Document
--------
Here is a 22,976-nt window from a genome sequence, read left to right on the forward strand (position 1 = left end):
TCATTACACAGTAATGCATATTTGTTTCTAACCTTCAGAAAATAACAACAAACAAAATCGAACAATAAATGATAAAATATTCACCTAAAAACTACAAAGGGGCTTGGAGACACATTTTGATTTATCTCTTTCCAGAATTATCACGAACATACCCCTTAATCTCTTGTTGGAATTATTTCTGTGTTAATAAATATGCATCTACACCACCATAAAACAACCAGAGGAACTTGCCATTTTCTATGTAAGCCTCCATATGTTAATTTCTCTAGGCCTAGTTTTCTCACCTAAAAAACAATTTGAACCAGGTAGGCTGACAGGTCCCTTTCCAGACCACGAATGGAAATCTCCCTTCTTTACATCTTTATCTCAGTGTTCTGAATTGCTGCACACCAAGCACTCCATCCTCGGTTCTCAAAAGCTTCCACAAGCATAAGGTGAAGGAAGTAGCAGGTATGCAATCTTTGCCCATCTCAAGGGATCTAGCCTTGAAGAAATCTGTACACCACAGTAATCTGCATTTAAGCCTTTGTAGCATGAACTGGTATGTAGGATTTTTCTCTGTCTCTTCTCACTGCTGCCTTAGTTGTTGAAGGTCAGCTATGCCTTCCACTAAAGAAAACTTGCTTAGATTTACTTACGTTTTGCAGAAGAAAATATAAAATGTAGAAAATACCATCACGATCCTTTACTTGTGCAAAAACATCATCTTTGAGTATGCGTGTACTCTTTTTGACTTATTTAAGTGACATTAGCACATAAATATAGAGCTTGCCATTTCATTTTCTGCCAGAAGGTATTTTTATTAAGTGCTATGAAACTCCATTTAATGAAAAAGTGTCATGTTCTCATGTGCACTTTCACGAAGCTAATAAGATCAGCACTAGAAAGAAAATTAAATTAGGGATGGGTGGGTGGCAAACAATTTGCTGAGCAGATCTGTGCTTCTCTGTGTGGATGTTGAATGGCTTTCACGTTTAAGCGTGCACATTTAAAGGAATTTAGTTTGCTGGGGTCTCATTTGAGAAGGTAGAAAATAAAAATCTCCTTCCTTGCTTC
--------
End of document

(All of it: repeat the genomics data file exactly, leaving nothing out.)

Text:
Here is a 22,976-nt window from a genome sequence, read left to right on the forward strand (position 1 = left end):
TCATTACACAGTAATGCATATTTGTTTCTAACCTTCAGAAAATAACAACAAACAAAATCGAACAATAAATGATAAAATATTCACCTAAAAACTACAAAGGGGCTTGGAGACACATTTTGATTTATCTCTTTCCAGAATTATCACGAACATACCCCTTAATCTCTTGTTGGAATTATTTCTGTGTTAATAAATATGCATCTACACCACCATAAAACAACCAGAGGAACTTGCCATTTTCTATGTAAGCCTCCATATGTTAATTTCTCTAGGCCTAGTTTTCTCACCTAAAAAACAATTTGAACCAGGTAGGCTGACAGGTCCCTTTCCAGACCACGAATGGAAATCTCCCTTCTTTACATCTTTATCTCAGTGTTCTGAATTGCTGCACACCAAGCACTCCATCCTCGGTTCTCAAAAGCTTCCACAAGCATAAGGTGAAGGAAGTAGCAGGTATGCAATCTTTGCCCATCTCAAGGGATCTAGCCTTGAAGAAATCTGTACACCACAGTAATCTGCATTTAAGCCTTTGTAGCATGAACTGGTATGTAGGATTTTTCTCTGTCTCTTCTCACTGCTGCCTTAGTTGTTGAAGGTCAGCTATGCCTTCCACTAAAGAAAACTTGCTTAGATTTACTTACGTTTTGCAGAAGAAAATATAAAATGTAGAAAATACCATCACGATCCTTTACTTGTGCAAAAACATCATCTTTGAGTATGCGTGTACTCTTTTTGACTTATTTAAGTGACATTAGCACATAAATATAGAGCTTGCCATTTCATTTTCTGCCAGAAGGTATTTTTATTAAGTGCTATGAAACTCCATTTAATGAAAAAGTGTCATGTTCTCATGTGCACTTTCACGAAGCTAATAAGATCAGCACTAGAAAGAAAATTAAATTAGGGATGGGTGGGTGGCAAACAATTTGCTGAGCAGATCTGTGCTTCTCTGTGTGGATGTTGAATGGCTTTCACGTTTAAGCGTGCACATTTAAAGGAATTTAGTTTGCTGGGGTCTCATTTGAGAAGGTAGAAAATAAAAATCTCCTTCCTTGCTTC